Over the last decade target grades have become so embedded in English schools that many teachers are unable to imagine life without them. This is deeply unfortunate because they are far more likely to do harm than good.
In my session I will go through their confused and unplanned origins, why the data on which they are based is likely to be unsafe, and the role played by inspection regimes and politicians in embedding them. The session will also cover, with reference to the work of JL Austin, why these targets are likely to be performative and the worrying implications of this.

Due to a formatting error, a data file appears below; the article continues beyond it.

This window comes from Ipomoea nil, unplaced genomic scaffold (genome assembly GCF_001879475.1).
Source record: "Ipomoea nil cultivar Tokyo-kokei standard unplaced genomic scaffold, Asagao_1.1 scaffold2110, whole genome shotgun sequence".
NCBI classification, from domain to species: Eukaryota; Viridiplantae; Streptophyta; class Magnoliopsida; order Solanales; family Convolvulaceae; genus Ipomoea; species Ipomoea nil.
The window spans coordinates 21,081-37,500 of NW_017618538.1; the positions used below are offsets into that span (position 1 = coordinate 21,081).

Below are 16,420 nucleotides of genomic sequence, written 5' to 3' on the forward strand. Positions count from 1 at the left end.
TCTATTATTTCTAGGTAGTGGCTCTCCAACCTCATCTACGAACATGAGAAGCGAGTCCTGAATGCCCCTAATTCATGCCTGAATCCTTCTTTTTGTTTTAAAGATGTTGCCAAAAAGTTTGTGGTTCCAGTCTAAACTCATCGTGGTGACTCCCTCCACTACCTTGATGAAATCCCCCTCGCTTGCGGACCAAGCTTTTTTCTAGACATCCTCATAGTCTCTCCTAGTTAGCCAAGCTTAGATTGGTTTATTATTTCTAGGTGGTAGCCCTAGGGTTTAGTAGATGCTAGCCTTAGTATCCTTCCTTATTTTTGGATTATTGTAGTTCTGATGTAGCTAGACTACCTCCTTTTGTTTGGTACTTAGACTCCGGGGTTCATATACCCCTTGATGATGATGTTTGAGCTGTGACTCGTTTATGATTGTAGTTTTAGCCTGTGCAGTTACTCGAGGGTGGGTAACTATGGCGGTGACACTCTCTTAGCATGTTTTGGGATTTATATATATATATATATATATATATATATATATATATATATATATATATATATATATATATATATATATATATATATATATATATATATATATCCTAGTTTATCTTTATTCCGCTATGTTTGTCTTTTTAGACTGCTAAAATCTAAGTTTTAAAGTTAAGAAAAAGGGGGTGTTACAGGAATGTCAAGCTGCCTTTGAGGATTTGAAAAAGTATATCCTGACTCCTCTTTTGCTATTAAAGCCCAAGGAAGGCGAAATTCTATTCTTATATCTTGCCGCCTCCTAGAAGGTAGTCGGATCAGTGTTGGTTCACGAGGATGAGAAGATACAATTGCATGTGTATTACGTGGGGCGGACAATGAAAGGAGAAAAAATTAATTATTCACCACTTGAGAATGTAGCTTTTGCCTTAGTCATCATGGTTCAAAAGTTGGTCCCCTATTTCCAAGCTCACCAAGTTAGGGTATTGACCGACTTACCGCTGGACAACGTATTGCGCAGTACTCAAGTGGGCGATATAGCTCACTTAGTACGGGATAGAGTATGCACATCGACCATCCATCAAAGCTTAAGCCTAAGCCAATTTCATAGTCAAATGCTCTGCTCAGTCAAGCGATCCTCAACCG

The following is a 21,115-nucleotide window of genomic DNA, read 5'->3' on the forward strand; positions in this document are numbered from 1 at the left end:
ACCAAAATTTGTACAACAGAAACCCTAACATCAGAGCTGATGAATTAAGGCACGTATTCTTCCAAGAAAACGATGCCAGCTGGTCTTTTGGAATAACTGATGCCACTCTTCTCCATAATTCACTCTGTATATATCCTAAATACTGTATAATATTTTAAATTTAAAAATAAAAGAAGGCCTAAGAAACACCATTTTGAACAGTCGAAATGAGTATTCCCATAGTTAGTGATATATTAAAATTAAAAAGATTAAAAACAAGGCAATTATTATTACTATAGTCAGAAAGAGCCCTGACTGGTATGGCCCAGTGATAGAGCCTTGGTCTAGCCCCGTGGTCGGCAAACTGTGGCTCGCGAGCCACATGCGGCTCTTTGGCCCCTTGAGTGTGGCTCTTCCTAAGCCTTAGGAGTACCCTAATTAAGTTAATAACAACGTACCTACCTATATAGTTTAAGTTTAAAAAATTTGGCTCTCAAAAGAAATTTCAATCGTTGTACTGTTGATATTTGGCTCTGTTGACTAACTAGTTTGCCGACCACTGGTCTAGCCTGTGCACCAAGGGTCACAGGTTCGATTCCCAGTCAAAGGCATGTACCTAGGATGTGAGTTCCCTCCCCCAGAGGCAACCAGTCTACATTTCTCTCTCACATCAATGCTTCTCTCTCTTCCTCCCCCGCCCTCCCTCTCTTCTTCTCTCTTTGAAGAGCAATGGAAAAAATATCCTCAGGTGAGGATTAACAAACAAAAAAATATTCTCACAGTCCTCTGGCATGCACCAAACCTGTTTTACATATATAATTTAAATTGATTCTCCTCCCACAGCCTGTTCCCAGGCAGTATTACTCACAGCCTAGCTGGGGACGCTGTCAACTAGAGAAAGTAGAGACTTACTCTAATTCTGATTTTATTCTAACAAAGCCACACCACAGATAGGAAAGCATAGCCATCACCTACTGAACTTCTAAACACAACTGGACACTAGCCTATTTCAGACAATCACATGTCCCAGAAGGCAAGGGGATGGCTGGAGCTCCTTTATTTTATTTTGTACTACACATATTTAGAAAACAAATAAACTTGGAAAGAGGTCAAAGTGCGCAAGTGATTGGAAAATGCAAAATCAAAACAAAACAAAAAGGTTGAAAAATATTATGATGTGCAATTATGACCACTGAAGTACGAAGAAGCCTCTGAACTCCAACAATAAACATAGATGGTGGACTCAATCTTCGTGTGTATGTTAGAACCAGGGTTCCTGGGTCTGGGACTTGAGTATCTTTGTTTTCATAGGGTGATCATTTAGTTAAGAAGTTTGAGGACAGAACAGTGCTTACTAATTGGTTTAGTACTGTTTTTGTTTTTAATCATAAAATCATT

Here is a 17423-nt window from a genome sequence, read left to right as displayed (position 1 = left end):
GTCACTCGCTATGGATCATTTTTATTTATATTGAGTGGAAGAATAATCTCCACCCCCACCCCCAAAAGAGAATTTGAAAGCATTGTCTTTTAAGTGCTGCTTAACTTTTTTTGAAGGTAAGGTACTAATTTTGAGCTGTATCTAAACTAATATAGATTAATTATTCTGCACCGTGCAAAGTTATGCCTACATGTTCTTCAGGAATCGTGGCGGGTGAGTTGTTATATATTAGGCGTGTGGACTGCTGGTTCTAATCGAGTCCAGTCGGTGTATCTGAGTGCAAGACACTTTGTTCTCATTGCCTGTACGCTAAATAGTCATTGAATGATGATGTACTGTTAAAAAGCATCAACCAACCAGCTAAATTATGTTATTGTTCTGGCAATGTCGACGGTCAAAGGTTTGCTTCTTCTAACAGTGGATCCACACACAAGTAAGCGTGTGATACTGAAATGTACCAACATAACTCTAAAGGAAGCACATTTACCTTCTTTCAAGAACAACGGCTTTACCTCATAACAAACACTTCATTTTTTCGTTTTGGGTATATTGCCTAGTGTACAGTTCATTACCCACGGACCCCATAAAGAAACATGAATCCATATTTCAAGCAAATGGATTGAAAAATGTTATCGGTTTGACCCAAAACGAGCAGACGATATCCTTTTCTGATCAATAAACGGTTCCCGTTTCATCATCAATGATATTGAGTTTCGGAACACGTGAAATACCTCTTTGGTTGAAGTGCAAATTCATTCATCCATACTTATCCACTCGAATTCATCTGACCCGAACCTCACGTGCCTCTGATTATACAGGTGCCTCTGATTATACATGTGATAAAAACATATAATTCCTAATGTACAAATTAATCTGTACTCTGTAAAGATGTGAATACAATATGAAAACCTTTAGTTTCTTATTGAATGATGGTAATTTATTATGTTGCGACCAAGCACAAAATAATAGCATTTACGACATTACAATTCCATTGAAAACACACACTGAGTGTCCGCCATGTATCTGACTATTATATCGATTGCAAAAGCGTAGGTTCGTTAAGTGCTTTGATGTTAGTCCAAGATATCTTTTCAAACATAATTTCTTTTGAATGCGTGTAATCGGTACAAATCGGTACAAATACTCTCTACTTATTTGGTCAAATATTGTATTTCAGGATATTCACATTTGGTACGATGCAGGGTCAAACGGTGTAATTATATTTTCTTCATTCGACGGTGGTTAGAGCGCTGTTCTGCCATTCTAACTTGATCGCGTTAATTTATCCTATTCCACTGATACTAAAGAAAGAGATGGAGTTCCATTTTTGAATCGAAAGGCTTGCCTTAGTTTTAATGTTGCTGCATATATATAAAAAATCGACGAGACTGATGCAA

I will contend, by using the work of Locke, Latham and Seijts that target grades are Performance Goals and that these are inappropriate for motivating novices.
The session will move on a detailed explanation of why target grades are examples of extrinsic motivation and why this is unlikely to be effective in the context in which we use them, before concluding with some suggested replacements.
Ben works for Ark. Before this he has been a Head of Humanities, Deputy Headmaster of a school in Ethiopia and a VSO volunteer. He has been a teacher of one sort of another for thirteen years.